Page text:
The barrier will eventually ring Bethlehem on three sides and slice off about 2000 hectares of farmland, Mayor Hanna Nasir said. Maps provided by Israeli authorities confirmed his description.
"This wall will stop all kinds of natural growth," Nasir said, noting that 70% of the work force depend on tourism. "This is a serious blow to the future of Bethlehem."
Israel's Supreme Court is weighing whether to approve one controversial section, which would ring at least five Bethlehem homes, requiring Palestinian residents to apply for Israeli permits to enter and leave the enclave.
In another sector, 26 homes are surrounded by fences with electronic sensors and residents fear they will be cut off from Bethlehem, or forced to move.
In Qalqiliya, a West Bank town already enclosed, thousands of residents fled because of growing unemployment.
Israel says it needs the barrier "for security reasons".
"If they (Israelis) want to feel safe, they should withdraw from occupied territory," said the Bethlehem mayor.
The entire separation barrier will eventually run up to 680km, from north to south on the edges of the West Bank; about one-third has already been built, disrupting the lives of thousands of Palestinians.
In Bethlehem, Israel has so far built more than eight kilometres of a planned 25km barrier around the town and its suburbs - which has a population of about 140,000. The Bethlehem loop is to have a gap in the southeast, the area farthest from Jerusalem.
The barrier adds to the struggles
imposed by Israeli occupation
Once the barrier is completed, Bethlehem residents with jobs in Jerusalem - about 30% of the work force - will have to pass through the Israeli checkpoint at the entrance to town.
For now, most workers bypass the checkpoint, some because they do not have permits to enter Jerusalem, others to cut down on waiting time.
Nawal Shuaibat, 45, a math teacher at an Arab school in Jerusalem, has no permit and takes a back road to work. "I don't sleep at night. I can't stop thinking about how I'm going to feed my kids once this path is closed off," said Shuaibat, a mother of four. Her husband, who used to carve olive wood souvenirs, is out of work because there are few tourists.
On the north side of Bethlehem, nearest to Jerusalem, curious nuns from a nearby monastery took pictures as cranes lined up eight-meter-high cement slabs to form a wall already several hundred metres long.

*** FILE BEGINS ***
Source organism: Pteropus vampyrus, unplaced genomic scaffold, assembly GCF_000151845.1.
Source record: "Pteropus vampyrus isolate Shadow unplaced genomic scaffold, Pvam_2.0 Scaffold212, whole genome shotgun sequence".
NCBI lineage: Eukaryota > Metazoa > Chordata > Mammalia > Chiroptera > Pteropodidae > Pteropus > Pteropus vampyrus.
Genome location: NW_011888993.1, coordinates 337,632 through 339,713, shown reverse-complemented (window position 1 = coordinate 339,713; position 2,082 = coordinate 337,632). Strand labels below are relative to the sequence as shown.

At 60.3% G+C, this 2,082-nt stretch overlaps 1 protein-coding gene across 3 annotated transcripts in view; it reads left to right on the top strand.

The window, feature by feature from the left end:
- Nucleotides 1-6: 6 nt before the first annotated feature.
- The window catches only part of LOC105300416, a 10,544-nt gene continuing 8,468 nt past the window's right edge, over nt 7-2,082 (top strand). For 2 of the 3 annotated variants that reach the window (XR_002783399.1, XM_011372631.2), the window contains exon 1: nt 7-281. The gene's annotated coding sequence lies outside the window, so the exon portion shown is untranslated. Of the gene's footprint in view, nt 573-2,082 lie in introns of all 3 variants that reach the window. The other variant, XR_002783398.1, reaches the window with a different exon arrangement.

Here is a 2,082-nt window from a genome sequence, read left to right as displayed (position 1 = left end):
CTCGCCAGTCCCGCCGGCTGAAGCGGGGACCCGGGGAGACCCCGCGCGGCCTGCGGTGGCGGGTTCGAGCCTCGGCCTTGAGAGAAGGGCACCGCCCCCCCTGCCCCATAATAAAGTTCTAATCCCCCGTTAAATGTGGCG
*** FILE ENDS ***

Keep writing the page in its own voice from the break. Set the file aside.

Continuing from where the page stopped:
"I don't sleep at night. I can't stop thinking about how I'm going to feed my kids once this path is closed off"
"With this wall, there will be no freedom. There is a feeling of being in a prison," said Sylvia Melato, a Roman Catholic nun.
The barrier will come within two kilometres of the Church of the Nativity, built over a grotto where tradition says Jesus was born.
Ata Allah Hanna, spokesman for the Greek Orthodox Patriarchate in Jerusalem, said some of the land expropriated for the barrier belonged to his church. Israeli officials said they were in "advanced negotiations" to find a solution to the church's complaint.
Hanna said the barrier would complicate travel between the Church of the Nativity in Bethlehem and the Church of the Holy Sepulchre in Jerusalem - two of Christianity's holiest sites.
Barrier will affect travel between
Bethlehem and Jerusalem
Israel's travel restrictions, imposed at the outbreak of the Intifida (uprising) in September 2000, have often affected tourists and pilgrims, with tour groups not allowed to enter Bethlehem during tense times.
Bethlehem's municipality appealed to Israel's Supreme Court against a 3km section of the wall that would branch off the main route and wrap around Rachel's Tomb.
Israel maintained control of an enclave around the Biblical matriarch's tomb after withdrawing from Bethlehem in 1995 under interim peace deals with the Palestinians.
Israel says it needs to control the enclave because the Palestinians have not kept promises to safeguard it. The Palestinians say Israel is simply grabbing a chunk of Bethlehem.
The loop around the tomb will enclose at least five nearby Palestinian homes and residents will be required to obtain permits to leave and enter.
Palestinians will need permission
to enter and leave certain areas
Another area of friction is a hilltop on Bethlehem's eastern outskirts where 26 houses are almost entirely ringed by fences with electronic sensors.
Israeli soldiers patrol the barrier, and all around the homes are red signs that say "mortal danger (to) anyone who passes or damages the fence."
One resident, Sulayman Zawahrah, 48, said the Israeli military offered homeowners compensation for moving into town. The families refused, he said.
Rachel Naidek-Ashkenazi, a spokeswoman for the Israeli Defence Ministry, said "there is no intention to evacuate" the homeowners.
"They put it (the barrier) mainly to prevent farmers from their land, people from their jobs, and to separate families, all with the final goal of forcing Palestinians to flee"
The hilltop residents still have access to Bethlehem through a small dirt road, but Zawahrah said he was told by the army the barrier would eventually block that route, too.
Bethlehem farmer Khadir Jrashe said he lost 100 acres (40 hectares) to the barrier. "They put it mainly to prevent farmers from their land, people from their jobs, and to separate families, all with the final goal of forcing Palestinians to flee," he said.